Tuesday, March 06, 2012

Snacking State-by-State: New York IV - An apple cake any llama with the drama would love

When journalist Josh Kilmer-Purcell and his partner Dr. Brent Ridge bought a farm in upstate New York, they came to understand the ins and outs of running a farm and selling its wares day to day.  Eventually this project led to The Fabulous Beekman Boys television show, based on the drama of running the Beekman 1802 Farm in Sharon Springs (this also led to Kilmer-Purcell's book The Bucolic Plague, available at bookstores and libraries near you).  Anyone who has seen their show knows that the townspeople often appear on the show.  Some of the residents of Sharon Springs even had their recipes  appear on the Beekman 1802 website during the holidays - a virtual Advent Calendar.

Official Name: State of New York
State Nicknames: The Empire State
Admission to the US: July 26, 1788 (#11)
Capital: Albany (6th largest)
Other Important Cities: New York City (largest in the state, largest in the nation!), Buffalo (2nd largest), Rochester (3rd largest), Syracuse (5th largest) 
 Northeast, Mid-Atlantic; Mid-Atlantic (US Census)
RAFT NationsMaple SyrupWild RiceClambake
Bordered by: Québec (Canada) (north), Lake Ontario (northwest), Ontario (Canada) & Lake Erie (west), Pennsylvania (south and southwest), New Jersey (south), Connecticut & Long Island Sound (southeast), Massachusetts & Vermont (east)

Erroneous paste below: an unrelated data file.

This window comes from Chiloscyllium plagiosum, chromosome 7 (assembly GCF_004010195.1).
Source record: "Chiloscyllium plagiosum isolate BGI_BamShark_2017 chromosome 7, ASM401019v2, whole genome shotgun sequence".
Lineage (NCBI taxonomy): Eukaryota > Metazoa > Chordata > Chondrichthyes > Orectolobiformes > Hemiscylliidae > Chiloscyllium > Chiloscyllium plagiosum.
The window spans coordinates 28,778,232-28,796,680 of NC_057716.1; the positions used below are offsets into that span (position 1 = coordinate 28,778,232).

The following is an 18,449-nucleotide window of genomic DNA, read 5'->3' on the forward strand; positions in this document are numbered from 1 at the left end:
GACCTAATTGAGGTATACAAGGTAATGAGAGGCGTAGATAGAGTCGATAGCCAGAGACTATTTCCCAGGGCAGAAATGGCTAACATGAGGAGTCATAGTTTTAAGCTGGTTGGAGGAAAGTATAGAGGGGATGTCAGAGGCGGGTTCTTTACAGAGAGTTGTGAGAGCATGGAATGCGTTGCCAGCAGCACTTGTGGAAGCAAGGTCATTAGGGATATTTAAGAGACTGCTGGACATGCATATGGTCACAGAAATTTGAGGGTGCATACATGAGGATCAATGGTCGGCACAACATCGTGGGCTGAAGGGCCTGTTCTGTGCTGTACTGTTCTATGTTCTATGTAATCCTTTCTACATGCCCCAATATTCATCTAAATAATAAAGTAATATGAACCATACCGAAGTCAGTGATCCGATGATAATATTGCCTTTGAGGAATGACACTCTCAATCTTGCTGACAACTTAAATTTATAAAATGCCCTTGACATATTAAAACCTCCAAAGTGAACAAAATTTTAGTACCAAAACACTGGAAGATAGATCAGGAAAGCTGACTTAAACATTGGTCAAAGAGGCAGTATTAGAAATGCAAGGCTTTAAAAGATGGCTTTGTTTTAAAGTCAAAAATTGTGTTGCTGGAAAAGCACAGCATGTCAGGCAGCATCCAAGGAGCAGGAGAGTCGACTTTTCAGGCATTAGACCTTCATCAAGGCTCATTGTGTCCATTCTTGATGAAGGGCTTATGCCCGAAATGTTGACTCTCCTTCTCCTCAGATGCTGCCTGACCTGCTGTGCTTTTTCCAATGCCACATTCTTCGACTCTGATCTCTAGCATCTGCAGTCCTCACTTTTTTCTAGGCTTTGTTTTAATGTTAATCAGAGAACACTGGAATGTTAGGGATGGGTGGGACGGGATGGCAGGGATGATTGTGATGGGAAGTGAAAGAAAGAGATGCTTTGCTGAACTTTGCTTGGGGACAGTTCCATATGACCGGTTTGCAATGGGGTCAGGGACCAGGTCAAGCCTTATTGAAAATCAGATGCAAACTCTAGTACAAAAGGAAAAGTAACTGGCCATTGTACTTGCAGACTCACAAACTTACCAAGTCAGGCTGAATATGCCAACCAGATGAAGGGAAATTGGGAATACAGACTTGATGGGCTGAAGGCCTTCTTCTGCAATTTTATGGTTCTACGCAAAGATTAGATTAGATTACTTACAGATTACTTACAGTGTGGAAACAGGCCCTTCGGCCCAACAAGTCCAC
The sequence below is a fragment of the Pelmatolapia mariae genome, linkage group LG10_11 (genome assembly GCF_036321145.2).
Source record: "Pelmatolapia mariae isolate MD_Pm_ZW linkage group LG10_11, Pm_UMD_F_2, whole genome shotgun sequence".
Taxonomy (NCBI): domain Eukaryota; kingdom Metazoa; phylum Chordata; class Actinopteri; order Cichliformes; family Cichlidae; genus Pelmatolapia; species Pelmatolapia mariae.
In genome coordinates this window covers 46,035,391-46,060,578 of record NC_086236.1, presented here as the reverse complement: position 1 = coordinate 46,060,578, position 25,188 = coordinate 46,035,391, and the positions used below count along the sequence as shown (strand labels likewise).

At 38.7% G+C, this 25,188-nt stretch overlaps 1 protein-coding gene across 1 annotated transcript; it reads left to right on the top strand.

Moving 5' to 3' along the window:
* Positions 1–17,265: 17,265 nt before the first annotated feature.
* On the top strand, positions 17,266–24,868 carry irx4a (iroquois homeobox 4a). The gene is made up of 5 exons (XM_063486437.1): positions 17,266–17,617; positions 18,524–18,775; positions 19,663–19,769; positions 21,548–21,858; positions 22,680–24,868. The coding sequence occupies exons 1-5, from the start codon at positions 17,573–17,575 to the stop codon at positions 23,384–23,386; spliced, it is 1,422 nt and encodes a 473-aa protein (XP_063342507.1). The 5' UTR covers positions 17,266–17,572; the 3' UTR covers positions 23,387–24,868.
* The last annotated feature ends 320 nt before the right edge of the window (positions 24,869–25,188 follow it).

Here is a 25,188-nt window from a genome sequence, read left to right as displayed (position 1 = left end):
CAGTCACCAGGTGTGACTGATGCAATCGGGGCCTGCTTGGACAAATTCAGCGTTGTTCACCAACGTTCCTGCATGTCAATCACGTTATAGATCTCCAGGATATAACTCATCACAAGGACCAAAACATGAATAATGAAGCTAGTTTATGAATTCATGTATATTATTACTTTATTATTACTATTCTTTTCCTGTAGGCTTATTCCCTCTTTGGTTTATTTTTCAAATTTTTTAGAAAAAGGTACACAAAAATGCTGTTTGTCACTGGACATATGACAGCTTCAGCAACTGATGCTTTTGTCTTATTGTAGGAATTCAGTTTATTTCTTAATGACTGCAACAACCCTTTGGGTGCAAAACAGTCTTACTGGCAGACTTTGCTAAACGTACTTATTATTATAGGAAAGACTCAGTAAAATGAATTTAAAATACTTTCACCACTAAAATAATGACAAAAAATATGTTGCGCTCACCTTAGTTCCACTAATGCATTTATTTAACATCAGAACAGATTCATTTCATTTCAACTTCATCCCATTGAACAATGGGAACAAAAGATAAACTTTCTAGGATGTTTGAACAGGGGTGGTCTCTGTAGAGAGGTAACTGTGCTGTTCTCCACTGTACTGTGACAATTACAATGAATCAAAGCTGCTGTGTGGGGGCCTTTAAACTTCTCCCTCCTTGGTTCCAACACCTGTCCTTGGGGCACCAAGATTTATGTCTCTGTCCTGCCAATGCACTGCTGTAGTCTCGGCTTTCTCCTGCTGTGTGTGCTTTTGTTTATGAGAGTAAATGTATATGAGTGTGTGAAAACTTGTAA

Official State Foods and Edible Things: apple (fruit), milk (beverage), sugar maple (tree - for the maple syrup), rose (flower - they are edible, you know), trout (fish), apple muffin (muffin), bay scallop (shell), beaver (mammal, though outside of "Bizarre Foods" you won't see many people eating these)
Some Famous and Typical Foods: In New York City, anything and everything - it is one of the most multicultural and diverse cities in the United States, and is a culinary capital of the nation; typical NYC foods include: Waldorf salad, bagels & bialys, corned beef and pastrami, chocolate egg creams, hot dogs, New York pizza, General Tso's chicken, Baked Alaska (invented in New York City), and so on; New York cheesecake; "garbage plate" (Rochester only); Buffalo wings (Buffalo of course); apples and maple syrup, and of course, more apples

Josh & Brent have a lovely homage to the Beekman Farm's hometown, the Sharon Springs Heirloom Recipe Advent Calendar.  The residents of Sharon Springs, many of whose families have been in the town for generations, offer up family recipes and a slice of life in rural upstate New York that the rest of us don't think about when we're visiting New York City proper.  Inevitably, one of those recipes features the official state fruit, the apple.

While every recipe caught my attention, the one with apples posted under the December 12th entry filled my need for apples and cake at the same time.  Long time Sharon Springs shop owner Maureen Lodes, who owns and operates the Cobbler & Co. in town, shares with the Beekman Boys and with the world her family recipe for Apple Cake.  The video on the Beekman 1802 Advent Calendar website - yes, every contributor has her or his own video - follows: